The light drama "28 Days" (2000), with Sandra Bullock as a party girl undergoing rehab, was a capable if unremarkable effort, while "I Spy" (2002), with Eddie Murphy and Owen Wilson as the 21st century version of Bill Cosby and Robert Culp, was a total misfire. Its failure sent Thomas back to television for the next few years, where she worked on pilots for several unsold series, including a project or comedian Ron White. She returned to features for the listless sex comedy "John Tucker Must Die" (2006), which attempted to cement "Desperate Housewives" (ABC, 2005- ) shirtless lawnboy Jesse Metcalfe as a screen star. Her career eventually rebounded with "Alvin and the Chipmunks: The Squeakquel" (2010), which netted an astonishing $443 million in ticket sales worldwide. Thomas did not sign on for the sequel, preferring instead to attach herself to a big screen adaptation of televisionâ¿¿s seminal primetime soap, "Dallas" (CBS, 1978-1991).

VIEW THE FULL BIOGRAPHY

Filmographyclose complete filmography

DIRECTOR:

1.
  Desperados (2012)
3.
  Dallas (2007)
5.
  I Spy (2002) Director
6.
  28 Days (2000) Director
7.
  Private Parts (1997) Director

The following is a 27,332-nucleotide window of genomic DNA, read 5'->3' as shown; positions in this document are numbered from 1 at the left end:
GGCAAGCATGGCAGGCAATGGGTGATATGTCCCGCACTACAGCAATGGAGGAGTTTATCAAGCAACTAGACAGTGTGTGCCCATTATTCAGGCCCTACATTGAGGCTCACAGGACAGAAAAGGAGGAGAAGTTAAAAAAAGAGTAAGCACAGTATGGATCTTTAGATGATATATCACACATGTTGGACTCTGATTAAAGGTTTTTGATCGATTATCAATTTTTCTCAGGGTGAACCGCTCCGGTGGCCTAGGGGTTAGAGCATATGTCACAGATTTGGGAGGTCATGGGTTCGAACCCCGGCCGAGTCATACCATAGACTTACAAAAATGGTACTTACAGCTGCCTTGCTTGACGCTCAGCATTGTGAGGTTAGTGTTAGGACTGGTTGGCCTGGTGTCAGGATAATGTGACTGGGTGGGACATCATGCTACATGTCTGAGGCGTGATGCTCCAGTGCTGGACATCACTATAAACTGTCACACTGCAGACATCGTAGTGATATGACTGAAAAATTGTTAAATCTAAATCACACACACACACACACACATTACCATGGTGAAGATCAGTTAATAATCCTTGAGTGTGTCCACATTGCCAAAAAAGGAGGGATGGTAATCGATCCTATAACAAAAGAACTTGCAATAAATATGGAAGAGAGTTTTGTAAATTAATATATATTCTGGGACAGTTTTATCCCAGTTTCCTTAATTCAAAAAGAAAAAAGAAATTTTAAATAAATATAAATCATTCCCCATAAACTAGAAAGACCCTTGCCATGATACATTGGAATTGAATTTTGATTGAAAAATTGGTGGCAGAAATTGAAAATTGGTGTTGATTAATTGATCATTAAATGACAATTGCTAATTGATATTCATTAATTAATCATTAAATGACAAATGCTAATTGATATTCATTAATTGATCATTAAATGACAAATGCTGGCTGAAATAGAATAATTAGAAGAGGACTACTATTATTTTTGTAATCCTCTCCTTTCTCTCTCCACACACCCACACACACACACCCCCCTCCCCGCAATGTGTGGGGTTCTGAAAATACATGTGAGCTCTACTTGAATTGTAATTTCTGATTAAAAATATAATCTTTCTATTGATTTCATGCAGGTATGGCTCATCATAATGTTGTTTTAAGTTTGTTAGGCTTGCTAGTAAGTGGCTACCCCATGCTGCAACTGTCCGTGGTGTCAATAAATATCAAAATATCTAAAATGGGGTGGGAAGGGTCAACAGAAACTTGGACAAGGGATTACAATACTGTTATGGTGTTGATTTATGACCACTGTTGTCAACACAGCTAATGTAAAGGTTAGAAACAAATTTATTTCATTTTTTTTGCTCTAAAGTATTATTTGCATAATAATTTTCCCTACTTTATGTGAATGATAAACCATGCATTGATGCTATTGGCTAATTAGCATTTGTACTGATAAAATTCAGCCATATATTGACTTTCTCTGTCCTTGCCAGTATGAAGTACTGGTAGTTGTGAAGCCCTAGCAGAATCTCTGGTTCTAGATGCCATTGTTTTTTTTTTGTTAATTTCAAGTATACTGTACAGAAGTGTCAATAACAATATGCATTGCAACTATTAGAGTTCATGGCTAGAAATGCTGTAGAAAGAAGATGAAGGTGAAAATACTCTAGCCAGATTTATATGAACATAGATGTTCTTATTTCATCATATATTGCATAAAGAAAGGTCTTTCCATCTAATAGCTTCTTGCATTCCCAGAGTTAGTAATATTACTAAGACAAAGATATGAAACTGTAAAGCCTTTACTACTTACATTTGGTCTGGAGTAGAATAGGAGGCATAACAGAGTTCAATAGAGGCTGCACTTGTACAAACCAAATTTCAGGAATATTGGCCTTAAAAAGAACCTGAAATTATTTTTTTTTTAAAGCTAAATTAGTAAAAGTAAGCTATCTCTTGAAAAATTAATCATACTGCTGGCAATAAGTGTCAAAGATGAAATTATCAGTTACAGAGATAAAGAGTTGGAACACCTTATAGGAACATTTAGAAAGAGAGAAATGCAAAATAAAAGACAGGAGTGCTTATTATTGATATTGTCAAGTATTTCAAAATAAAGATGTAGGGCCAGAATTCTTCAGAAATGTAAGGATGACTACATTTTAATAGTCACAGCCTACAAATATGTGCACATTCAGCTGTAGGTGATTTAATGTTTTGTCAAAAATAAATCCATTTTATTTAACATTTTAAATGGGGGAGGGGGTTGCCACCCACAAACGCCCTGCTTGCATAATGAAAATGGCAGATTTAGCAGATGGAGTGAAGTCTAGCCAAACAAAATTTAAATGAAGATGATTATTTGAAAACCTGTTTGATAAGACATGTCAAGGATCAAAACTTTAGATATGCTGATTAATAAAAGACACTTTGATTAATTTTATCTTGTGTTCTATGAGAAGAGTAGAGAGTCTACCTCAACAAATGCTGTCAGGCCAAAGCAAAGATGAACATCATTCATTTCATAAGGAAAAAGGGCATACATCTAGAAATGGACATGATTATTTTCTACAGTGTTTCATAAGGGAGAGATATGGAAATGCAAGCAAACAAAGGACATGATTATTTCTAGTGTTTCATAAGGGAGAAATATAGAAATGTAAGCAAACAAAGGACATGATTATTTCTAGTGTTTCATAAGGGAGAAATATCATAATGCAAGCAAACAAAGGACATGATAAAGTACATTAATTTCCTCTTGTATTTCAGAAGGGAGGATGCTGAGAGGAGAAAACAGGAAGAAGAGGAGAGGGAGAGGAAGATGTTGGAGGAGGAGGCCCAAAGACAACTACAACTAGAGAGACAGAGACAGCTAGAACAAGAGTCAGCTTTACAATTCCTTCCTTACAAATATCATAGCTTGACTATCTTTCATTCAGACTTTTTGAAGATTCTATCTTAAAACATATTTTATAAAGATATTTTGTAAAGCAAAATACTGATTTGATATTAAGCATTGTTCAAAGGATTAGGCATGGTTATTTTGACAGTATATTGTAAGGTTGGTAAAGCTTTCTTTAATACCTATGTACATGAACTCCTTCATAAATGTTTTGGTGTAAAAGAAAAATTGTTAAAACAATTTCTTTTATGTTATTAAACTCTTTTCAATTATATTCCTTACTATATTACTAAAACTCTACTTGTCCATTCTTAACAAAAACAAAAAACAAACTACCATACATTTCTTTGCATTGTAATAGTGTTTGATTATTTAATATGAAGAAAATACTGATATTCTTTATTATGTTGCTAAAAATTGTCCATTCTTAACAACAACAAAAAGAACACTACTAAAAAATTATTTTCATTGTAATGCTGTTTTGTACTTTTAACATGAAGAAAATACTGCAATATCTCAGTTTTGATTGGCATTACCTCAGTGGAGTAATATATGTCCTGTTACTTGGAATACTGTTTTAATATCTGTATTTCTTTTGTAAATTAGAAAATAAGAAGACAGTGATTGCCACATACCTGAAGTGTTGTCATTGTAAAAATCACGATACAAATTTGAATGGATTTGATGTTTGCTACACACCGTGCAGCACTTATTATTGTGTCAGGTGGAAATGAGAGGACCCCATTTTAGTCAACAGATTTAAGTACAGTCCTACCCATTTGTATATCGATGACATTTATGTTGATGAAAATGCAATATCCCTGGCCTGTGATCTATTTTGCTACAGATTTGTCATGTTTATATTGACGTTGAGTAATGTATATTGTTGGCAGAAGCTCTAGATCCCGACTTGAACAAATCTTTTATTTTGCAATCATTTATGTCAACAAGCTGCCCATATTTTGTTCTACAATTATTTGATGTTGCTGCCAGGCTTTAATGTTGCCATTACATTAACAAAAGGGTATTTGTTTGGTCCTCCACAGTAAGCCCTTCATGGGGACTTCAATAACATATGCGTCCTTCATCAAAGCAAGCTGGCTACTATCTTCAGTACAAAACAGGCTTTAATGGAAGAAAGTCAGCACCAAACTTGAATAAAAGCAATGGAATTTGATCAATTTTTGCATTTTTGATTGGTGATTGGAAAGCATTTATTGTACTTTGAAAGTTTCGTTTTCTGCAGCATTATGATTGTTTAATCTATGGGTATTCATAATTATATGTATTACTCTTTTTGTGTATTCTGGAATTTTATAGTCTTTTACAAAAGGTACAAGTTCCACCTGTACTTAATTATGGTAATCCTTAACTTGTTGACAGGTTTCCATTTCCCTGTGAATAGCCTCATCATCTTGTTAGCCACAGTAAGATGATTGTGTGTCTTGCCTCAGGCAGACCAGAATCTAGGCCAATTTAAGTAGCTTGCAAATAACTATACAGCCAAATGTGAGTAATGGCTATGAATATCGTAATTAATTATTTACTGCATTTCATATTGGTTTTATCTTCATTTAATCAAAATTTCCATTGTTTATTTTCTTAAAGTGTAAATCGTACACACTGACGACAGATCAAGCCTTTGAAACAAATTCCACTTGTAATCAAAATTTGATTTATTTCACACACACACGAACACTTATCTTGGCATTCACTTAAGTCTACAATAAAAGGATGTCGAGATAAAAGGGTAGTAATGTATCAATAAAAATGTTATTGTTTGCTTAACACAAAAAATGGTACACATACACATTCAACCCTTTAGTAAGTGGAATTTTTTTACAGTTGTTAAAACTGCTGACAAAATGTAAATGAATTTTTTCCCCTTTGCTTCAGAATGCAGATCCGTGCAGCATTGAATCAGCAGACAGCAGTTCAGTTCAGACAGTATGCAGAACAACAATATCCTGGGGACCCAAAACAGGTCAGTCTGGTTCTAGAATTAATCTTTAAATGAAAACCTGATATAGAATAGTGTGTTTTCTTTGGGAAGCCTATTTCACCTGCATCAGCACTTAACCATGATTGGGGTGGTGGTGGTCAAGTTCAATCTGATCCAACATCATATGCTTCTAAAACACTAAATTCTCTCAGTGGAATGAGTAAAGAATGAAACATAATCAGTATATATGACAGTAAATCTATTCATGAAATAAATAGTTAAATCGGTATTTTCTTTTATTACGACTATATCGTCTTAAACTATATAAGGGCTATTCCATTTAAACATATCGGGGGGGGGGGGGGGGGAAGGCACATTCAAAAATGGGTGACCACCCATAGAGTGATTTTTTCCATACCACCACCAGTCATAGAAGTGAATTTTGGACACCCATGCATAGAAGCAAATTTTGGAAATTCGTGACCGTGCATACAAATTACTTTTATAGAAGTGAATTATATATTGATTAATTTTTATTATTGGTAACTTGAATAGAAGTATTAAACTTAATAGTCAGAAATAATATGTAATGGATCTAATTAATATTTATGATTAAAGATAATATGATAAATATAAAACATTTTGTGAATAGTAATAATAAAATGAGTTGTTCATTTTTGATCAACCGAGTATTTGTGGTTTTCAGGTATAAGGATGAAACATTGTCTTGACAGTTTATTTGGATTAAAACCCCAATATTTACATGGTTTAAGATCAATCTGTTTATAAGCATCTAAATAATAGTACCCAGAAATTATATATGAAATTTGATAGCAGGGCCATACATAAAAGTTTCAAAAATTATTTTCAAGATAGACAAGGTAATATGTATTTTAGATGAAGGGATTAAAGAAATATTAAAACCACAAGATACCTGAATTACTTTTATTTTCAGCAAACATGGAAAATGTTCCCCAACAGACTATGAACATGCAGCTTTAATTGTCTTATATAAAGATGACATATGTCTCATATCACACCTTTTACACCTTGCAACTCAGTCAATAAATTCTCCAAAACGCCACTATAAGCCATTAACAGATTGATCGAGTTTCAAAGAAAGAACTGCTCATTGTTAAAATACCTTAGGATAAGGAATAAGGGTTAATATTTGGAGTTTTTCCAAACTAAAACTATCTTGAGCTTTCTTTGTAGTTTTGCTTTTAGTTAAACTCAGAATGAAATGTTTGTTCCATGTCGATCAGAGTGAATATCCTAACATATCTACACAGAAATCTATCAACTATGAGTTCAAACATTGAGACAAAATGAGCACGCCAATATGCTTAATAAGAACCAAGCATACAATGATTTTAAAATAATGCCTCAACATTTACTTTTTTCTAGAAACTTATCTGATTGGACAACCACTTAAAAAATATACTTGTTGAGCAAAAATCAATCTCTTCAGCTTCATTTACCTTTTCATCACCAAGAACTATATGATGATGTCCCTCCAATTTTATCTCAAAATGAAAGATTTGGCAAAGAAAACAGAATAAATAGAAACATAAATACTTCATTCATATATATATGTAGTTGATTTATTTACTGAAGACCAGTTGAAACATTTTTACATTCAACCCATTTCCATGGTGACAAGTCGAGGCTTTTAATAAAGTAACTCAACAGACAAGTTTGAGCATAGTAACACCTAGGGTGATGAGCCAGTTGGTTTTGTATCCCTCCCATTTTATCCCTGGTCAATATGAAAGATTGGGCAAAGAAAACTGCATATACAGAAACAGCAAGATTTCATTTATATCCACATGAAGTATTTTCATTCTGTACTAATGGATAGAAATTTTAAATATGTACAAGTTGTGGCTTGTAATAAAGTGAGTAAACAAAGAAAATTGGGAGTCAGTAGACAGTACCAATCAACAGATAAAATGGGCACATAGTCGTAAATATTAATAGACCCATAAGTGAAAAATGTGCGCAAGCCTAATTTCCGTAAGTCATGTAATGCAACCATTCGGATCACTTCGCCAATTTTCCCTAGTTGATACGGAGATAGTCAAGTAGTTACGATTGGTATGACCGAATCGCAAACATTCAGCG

8.
  Late Shift, The (1996) Director
9.
  Brady Bunch Movie, The (1995) Director
10.
  My Breast (1994) Director

CAST: (feature film)

2.
 Troop Beverly Hills (1989) Velda Plendor
3.
 Prison For Children (1987) Angela Brannon
4.
 When Your Lover Leaves (1983) Maude
5.
 Homework (1982)
6.
 Nashville Grab (1981) Maxine Pearce
7.
 Used Cars (1980) Bunny
8.
 Outside Chance (1978) Katherine
9.
 Jackson County Jail (1976) Waitress
10.
 Tunnelvision (1976)
VIEW THE FULL FILMOGRAPHY

Milestones close milestones

:
Worked as a schoolteacher
:
Began waiting tables at the Second City in Chicago
:
Was a company Member of Second City
1976:
Acted in four features, "Jackson County Jail", "Chesty Anderson--USN" (re-released in 1984), "Tunnelvision" and "The Last Affair"
1976:
TV debut as regular, "The Fun Factory" (NBC)